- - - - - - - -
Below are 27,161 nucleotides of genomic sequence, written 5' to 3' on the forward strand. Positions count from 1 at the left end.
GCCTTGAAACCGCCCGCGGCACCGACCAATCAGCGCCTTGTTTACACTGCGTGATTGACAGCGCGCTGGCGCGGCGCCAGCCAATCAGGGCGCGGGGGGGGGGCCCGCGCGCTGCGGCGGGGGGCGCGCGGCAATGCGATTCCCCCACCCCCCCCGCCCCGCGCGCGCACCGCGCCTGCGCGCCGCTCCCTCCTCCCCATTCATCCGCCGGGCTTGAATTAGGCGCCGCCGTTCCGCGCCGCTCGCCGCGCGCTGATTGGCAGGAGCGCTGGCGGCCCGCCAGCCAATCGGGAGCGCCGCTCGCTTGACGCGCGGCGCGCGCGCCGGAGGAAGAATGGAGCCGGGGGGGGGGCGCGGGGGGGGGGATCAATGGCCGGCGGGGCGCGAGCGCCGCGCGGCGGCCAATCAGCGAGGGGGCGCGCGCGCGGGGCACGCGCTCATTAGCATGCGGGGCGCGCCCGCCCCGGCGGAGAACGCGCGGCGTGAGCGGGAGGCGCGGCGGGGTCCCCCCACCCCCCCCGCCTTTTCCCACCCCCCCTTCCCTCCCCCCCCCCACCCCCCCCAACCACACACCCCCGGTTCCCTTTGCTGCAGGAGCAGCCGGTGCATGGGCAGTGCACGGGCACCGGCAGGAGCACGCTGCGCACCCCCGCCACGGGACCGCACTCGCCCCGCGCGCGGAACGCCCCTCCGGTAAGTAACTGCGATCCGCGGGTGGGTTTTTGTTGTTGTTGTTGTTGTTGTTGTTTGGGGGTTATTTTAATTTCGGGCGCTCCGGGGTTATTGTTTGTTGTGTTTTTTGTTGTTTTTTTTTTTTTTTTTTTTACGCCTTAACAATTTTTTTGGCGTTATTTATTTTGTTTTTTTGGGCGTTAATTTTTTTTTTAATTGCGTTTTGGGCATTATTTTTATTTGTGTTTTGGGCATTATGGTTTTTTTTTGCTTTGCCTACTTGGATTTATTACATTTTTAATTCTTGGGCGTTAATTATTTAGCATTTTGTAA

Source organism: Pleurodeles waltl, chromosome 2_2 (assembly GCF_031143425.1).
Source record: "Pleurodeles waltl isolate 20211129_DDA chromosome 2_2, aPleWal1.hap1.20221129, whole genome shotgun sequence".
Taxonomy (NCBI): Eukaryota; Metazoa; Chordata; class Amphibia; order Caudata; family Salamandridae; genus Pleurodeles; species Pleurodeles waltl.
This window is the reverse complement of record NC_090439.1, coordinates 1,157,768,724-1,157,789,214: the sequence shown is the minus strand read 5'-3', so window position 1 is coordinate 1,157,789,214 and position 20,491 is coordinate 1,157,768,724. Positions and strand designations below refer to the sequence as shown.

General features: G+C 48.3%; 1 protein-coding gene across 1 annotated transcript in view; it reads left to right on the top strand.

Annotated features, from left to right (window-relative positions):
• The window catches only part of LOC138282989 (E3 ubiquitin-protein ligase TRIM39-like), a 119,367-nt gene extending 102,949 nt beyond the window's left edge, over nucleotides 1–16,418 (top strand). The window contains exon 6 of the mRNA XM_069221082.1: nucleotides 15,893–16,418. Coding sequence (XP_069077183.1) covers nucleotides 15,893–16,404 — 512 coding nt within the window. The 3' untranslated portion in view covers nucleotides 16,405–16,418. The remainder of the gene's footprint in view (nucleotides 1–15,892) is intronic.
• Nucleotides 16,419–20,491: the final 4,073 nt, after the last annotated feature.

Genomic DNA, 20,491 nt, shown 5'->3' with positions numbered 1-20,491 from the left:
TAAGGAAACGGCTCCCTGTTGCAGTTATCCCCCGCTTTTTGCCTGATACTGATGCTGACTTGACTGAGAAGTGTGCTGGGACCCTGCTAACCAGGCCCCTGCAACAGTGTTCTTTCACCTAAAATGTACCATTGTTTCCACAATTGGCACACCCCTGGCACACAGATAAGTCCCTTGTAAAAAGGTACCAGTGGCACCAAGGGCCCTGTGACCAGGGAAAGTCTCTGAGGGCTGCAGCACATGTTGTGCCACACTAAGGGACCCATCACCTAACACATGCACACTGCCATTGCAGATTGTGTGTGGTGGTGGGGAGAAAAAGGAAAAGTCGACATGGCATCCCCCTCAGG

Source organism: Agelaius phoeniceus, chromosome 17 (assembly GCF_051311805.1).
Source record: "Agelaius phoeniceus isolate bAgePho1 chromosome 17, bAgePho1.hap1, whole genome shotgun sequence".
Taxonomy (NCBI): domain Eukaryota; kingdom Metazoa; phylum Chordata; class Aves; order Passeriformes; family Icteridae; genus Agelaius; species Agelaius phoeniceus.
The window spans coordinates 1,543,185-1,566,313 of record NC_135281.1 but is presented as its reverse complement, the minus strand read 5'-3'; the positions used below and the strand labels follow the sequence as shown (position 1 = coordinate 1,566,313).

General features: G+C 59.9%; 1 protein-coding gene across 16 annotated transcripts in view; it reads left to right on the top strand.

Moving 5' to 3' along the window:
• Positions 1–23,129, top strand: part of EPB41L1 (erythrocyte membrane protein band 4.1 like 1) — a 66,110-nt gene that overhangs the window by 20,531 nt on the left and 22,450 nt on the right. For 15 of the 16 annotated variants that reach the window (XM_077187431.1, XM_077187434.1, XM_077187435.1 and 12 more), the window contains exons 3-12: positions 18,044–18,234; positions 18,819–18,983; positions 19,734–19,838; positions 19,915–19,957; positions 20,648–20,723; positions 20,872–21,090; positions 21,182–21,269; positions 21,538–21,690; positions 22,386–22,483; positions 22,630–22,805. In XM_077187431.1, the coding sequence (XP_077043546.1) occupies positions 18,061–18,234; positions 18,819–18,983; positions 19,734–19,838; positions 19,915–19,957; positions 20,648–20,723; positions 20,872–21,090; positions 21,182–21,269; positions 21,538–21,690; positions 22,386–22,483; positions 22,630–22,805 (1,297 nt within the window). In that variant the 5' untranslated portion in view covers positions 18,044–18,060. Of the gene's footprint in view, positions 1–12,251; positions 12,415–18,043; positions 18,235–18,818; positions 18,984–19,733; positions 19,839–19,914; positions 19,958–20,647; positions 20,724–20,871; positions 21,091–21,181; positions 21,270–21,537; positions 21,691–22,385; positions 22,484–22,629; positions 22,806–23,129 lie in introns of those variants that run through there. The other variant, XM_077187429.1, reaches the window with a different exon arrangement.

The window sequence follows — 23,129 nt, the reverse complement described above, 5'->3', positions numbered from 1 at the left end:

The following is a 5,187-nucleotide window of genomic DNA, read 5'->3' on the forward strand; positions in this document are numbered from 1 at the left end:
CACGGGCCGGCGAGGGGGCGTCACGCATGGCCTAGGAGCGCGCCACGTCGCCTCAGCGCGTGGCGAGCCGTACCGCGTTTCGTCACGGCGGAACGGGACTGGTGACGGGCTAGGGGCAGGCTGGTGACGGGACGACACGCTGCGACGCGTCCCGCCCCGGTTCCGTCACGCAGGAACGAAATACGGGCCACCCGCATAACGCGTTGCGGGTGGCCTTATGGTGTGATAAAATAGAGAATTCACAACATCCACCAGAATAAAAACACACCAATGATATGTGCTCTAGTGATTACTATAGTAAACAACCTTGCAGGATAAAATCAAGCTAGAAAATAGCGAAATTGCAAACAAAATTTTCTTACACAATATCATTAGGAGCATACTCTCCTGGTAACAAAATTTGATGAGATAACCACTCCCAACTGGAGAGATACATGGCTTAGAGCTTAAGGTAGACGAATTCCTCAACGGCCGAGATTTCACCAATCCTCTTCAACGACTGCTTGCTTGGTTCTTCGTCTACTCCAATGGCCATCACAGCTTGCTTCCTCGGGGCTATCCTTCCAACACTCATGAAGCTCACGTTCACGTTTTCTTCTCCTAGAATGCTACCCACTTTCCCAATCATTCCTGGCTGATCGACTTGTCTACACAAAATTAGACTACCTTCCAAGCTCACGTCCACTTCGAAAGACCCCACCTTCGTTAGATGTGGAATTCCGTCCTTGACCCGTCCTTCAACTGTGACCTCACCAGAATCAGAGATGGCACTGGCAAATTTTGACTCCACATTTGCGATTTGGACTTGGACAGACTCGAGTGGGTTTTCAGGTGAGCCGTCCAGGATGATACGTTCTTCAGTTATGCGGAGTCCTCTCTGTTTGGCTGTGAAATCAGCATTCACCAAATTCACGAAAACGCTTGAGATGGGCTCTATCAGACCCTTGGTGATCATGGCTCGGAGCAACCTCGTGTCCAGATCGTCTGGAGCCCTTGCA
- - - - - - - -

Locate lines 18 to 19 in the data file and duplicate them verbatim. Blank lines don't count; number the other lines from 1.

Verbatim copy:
Moving 5' to 3' along the window:
• Positions 1–23,129, top strand: part of EPB41L1 (erythrocyte membrane protein band 4.1 like 1) — a 66,110-nt gene that overhangs the window by 20,531 nt on the left and 22,450 nt on the right. For 15 of the 16 annotated variants that reach the window (XM_077187431.1, XM_077187434.1, XM_077187435.1 and 12 more), the window contains exons 3-12: positions 18,044–18,234; positions 18,819–18,983; positions 19,734–19,838; positions 19,915–19,957; positions 20,648–20,723; positions 20,872–21,090; positions 21,182–21,269; positions 21,538–21,690; positions 22,386–22,483; positions 22,630–22,805. In XM_077187431.1, the coding sequence (XP_077043546.1) occupies positions 18,061–18,234; positions 18,819–18,983; positions 19,734–19,838; positions 19,915–19,957; positions 20,648–20,723; positions 20,872–21,090; positions 21,182–21,269; positions 21,538–21,690; positions 22,386–22,483; positions 22,630–22,805 (1,297 nt within the window). In that variant the 5' untranslated portion in view covers positions 18,044–18,060. Of the gene's footprint in view, positions 1–12,251; positions 12,415–18,043; positions 18,235–18,818; positions 18,984–19,733; positions 19,839–19,914; positions 19,958–20,647; positions 20,724–20,871; positions 21,091–21,181; positions 21,270–21,537; positions 21,691–22,385; positions 22,484–22,629; positions 22,806–23,129 lie in introns of those variants that run through there. The other variant, XM_077187429.1, reaches the window with a different exon arrangement.